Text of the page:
Self-Critical Federal Science? The Ethics Experiment within the U.S. Human Genome Project

Social Philosophy and Policy 13 (02):63- (1996)
On October 1, 1988, thirty-five years after co-discovering the structure of the DNA molecule, Dr. James Watson launched an unprecedented experiment in American science policy. In response to a reporter's question at a press conference, he unilaterally set aside 3 to 5 percent of the budget of the newly launched Human Genome Project to support studies of the ethical, legal, and social implications of new advances in human genetics. The Human Genome Project , by providing geneticists with the molecular maps of the human chromosomes that they use to identify specific human genes, will speed the proliferation of a class of DNA-based diagnostic and risk-assessment tests that already create professional ethical and health-policy challenges for clinicians. “The problems are with us now, independent of the genome program, but they will be associated with it,” Watson said. “We should devote real money to discussing these issues.” By 1994, the “ELSI program” had spent almost $20 million in pursuit of its mission, and gained both praise and criticism for its accomplishments
Keywords No keywords specified (fix it)
Categories (categorize this paper)
DOI 10.1017/S0265052500003460
 Save to my reading list
Follow the author(s)
My bibliography
Export citation
Find it on Scholar
Edit this record
Mark as duplicate
Revision history Request removal from index
Download options
PhilPapers Archive

Upload a copy of this paper     Check publisher's policy on self-archival     Papers currently archived: 16,667
External links
Setup an account with your affiliations in order to access resources via your University's proxy server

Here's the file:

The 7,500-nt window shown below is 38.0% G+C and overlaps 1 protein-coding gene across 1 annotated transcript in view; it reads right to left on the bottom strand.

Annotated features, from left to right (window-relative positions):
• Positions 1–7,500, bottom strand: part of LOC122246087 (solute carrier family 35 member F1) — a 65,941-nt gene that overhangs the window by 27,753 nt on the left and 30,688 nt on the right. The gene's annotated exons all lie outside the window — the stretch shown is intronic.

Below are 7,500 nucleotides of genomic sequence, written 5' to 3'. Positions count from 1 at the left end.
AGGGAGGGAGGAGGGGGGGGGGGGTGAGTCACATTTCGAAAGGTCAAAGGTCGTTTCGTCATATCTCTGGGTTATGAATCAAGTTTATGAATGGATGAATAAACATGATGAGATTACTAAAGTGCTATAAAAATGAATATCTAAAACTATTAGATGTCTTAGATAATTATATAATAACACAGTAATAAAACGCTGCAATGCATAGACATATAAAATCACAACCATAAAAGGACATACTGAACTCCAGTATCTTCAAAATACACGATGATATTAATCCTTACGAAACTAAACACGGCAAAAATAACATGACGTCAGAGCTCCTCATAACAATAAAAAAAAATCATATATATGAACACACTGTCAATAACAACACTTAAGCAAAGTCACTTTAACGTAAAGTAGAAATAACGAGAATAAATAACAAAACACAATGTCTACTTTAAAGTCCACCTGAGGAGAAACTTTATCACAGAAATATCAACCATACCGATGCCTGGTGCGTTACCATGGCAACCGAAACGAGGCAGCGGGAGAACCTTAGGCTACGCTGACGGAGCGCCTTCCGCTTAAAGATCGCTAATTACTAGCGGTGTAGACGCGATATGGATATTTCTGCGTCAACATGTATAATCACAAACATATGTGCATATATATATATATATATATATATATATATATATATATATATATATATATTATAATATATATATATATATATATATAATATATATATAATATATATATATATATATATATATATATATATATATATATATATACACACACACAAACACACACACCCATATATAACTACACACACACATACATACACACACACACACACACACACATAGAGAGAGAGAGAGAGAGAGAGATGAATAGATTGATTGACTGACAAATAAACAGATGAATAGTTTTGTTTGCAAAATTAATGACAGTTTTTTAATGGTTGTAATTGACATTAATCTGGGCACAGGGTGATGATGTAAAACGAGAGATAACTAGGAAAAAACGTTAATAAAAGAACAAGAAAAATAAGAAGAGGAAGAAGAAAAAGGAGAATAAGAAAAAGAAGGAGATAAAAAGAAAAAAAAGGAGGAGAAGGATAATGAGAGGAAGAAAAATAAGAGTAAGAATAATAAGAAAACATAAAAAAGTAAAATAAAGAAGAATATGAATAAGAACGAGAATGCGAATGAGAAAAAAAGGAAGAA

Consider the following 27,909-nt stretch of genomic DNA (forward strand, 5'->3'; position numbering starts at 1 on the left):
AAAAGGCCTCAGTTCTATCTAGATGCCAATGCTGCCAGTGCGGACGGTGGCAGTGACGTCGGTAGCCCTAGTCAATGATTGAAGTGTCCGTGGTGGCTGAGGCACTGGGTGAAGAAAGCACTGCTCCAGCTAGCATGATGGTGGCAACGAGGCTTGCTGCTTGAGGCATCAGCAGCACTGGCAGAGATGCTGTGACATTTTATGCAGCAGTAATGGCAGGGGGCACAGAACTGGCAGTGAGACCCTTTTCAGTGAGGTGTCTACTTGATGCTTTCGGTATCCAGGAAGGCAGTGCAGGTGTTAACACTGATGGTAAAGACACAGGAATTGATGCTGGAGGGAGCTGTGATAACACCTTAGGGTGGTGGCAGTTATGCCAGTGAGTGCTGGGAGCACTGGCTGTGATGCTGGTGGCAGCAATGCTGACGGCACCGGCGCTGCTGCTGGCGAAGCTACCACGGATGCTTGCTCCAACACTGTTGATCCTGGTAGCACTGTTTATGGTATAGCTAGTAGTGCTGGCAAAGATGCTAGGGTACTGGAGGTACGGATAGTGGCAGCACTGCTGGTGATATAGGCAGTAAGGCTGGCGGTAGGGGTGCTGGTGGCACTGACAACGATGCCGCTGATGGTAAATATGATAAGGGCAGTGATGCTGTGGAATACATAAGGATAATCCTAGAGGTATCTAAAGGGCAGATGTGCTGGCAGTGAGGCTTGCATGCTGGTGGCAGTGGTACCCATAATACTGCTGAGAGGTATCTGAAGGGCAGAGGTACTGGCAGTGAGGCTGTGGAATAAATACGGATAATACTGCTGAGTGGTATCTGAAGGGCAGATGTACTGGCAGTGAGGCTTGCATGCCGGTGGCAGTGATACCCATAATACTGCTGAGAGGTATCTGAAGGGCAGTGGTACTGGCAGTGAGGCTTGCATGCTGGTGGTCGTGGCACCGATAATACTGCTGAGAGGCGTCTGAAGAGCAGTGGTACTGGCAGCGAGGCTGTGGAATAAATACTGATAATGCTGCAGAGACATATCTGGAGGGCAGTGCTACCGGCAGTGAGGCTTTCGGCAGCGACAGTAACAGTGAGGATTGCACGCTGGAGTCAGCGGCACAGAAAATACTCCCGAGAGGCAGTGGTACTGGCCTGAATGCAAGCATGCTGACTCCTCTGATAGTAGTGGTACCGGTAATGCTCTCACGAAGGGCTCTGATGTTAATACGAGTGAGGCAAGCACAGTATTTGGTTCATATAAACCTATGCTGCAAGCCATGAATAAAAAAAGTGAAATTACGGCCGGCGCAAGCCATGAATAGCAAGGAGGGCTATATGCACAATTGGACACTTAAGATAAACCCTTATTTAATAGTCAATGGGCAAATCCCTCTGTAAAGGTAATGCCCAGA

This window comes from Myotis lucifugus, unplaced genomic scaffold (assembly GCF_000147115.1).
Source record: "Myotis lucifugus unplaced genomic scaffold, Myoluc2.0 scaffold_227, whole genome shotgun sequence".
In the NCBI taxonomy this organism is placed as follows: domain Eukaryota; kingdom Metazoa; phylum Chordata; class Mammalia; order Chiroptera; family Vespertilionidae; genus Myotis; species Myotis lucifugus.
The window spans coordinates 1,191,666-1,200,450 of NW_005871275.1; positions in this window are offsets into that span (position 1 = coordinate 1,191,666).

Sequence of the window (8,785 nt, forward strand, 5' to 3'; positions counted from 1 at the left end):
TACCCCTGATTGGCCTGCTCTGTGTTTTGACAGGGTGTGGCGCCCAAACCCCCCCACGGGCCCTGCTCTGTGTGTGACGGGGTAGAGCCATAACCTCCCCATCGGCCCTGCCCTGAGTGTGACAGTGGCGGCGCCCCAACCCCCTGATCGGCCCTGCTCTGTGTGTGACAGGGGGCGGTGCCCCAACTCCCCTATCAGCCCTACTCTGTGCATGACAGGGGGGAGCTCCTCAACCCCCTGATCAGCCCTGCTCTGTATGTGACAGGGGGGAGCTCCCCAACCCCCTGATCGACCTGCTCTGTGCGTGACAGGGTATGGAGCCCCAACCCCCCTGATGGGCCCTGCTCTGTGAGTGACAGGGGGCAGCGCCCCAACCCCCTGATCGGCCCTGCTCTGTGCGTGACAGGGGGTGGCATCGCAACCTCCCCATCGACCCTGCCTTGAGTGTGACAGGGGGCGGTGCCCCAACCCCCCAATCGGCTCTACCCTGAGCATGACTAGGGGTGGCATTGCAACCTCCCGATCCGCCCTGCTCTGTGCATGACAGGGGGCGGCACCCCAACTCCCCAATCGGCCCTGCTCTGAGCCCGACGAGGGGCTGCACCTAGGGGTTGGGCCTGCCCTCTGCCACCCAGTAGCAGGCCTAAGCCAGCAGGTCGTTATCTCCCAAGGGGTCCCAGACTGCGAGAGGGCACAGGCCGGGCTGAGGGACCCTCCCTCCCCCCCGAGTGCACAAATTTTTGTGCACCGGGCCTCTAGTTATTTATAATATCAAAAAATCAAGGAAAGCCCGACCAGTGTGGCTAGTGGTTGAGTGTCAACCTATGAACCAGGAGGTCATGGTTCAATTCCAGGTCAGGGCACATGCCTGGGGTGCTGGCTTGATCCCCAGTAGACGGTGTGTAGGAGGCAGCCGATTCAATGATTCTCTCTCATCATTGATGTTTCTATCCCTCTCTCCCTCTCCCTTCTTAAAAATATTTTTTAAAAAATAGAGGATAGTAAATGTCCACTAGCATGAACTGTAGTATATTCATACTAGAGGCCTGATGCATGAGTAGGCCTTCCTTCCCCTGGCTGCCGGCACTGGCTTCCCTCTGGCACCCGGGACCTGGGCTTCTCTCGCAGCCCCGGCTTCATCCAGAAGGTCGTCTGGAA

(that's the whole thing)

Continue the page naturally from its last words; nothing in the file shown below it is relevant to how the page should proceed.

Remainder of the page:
Configure custom proxy (use this if your affiliation does not provide a proxy)
Through your library
References found in this work BETA

No references found.

Add more references

Citations of this work BETA

Add more citations

Similar books and articles
Alex Rosenberg (1994). Subversive Reflections on the Human Genome Project. PSA: Proceedings of the Biennial Meeting of the Philosophy of Science Association 1994:329 - 335.
Raymond Spier (1998). The Human Genome Project Under the Microscope. Science and Engineering Ethics 4 (2):131-134.
Patricia S. Greenspan (1993). Free Will and the Genome Project. Philosophy and Public Affairs 22 (1):31-43.
Philip Kitcher (1994). Who's Afraid of the Human Genome Project? PSA: Proceedings of the Biennial Meeting of the Philosophy of Science Association 1994:313 - 321.

Monthly downloads

Added to index


Total downloads

9 ( #254,415 of 1,726,249 )

Recent downloads (6 months)

1 ( #369,877 of 1,726,249 )

How can I increase my downloads?

My notes
Sign in to use this feature

Start a new thread
There  are no threads in this forum
Nothing in this forum yet.